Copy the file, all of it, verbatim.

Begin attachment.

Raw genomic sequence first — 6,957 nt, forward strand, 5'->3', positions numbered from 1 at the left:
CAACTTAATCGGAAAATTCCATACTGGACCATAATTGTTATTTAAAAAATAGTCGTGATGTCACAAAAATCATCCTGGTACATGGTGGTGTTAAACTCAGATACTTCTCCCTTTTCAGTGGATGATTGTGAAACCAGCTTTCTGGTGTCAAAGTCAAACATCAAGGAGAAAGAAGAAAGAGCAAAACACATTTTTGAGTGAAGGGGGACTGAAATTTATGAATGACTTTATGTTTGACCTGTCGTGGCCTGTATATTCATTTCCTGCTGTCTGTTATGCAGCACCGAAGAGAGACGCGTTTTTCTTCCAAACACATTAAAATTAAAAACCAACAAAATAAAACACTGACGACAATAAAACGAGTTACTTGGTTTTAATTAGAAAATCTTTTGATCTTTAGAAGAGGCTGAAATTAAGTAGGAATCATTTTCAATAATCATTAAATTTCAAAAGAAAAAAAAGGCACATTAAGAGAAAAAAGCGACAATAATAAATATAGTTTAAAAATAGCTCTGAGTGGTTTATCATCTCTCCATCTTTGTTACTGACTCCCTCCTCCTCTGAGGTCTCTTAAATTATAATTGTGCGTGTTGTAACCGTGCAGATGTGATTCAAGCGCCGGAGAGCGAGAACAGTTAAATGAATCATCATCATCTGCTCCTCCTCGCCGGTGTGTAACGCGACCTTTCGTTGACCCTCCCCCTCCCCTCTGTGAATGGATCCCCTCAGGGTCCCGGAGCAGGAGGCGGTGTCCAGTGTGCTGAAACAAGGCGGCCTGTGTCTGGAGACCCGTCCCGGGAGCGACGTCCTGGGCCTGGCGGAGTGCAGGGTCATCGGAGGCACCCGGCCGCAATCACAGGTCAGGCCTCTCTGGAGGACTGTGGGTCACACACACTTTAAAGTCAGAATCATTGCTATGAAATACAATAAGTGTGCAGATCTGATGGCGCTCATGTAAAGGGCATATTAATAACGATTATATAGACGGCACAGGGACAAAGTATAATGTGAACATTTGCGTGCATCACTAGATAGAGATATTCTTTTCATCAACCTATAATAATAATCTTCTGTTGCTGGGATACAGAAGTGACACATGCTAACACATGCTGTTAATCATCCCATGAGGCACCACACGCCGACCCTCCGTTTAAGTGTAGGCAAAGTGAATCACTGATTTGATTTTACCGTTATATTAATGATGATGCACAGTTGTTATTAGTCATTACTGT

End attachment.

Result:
Raw genomic sequence first — 6,957 nt, forward strand, 5'->3', positions numbered from 1 at the left:
CAACTTAATCGGAAAATTCCATACTGGACCATAATTGTTATTTAAAAAATAGTCGTGATGTCACAAAAATCATCCTGGTACATGGTGGTGTTAAACTCAGATACTTCTCCCTTTTCAGTGGATGATTGTGAAACCAGCTTTCTGGTGTCAAAGTCAAACATCAAGGAGAAAGAAGAAAGAGCAAAACACATTTTTGAGTGAAGGGGGACTGAAATTTATGAATGACTTTATGTTTGACCTGTCGTGGCCTGTATATTCATTTCCTGCTGTCTGTTATGCAGCACCGAAGAGAGACGCGTTTTTCTTCCAAACACATTAAAATTAAAAACCAACAAAATAAAACACTGACGACAATAAAACGAGTTACTTGGTTTTAATTAGAAAATCTTTTGATCTTTAGAAGAGGCTGAAATTAAGTAGGAATCATTTTCAATAATCATTAAATTTCAAAAGAAAAAAAAGGCACATTAAGAGAAAAAAGCGACAATAATAAATATAGTTTAAAAATAGCTCTGAGTGGTTTATCATCTCTCCATCTTTGTTACTGACTCCCTCCTCCTCTGAGGTCTCTTAAATTATAATTGTGCGTGTTGTAACCGTGCAGATGTGATTCAAGCGCCGGAGAGCGAGAACAGTTAAATGAATCATCATCATCTGCTCCTCCTCGCCGGTGTGTAACGCGACCTTTCGTTGACCCTCCCCCTCCCCTCTGTGAATGGATCCCCTCAGGGTCCCGGAGCAGGAGGCGGTGTCCAGTGTGCTGAAACAAGGCGGCCTGTGTCTGGAGACCCGTCCCGGGAGCGACGTCCTGGGCCTGGCGGAGTGCAGGGTCATCGGAGGCACCCGGCCGCAATCACAGGTCAGGCCTCTCTGGAGGACTGTGGGTCACACACACTTTAAAGTCAGAATCATTGCTATGAAATACAATAAGTGTGCAGATCTGATGGCGCTCATGTAAAGGGCATATTAATAACGATTATATAGACGGCACAGGGACAAAGTATAATGTGAACATTTGCGTGCATCACTAGATAGAGATATTCTTTTCATCAACCTATAATAATAATCTTCTGTTGCTGGGATACAGAAGTGACACATGCTAACACATGCTGTTAATCATCCCATGAGGCACCACACGCCGACCCTCCGTTTAAGTGTAGGCAAAGTGAATCACTGATTTGATTTTACCGTTATATTAATGATGATGCACAGTTGTTATTAGTCATTACTGT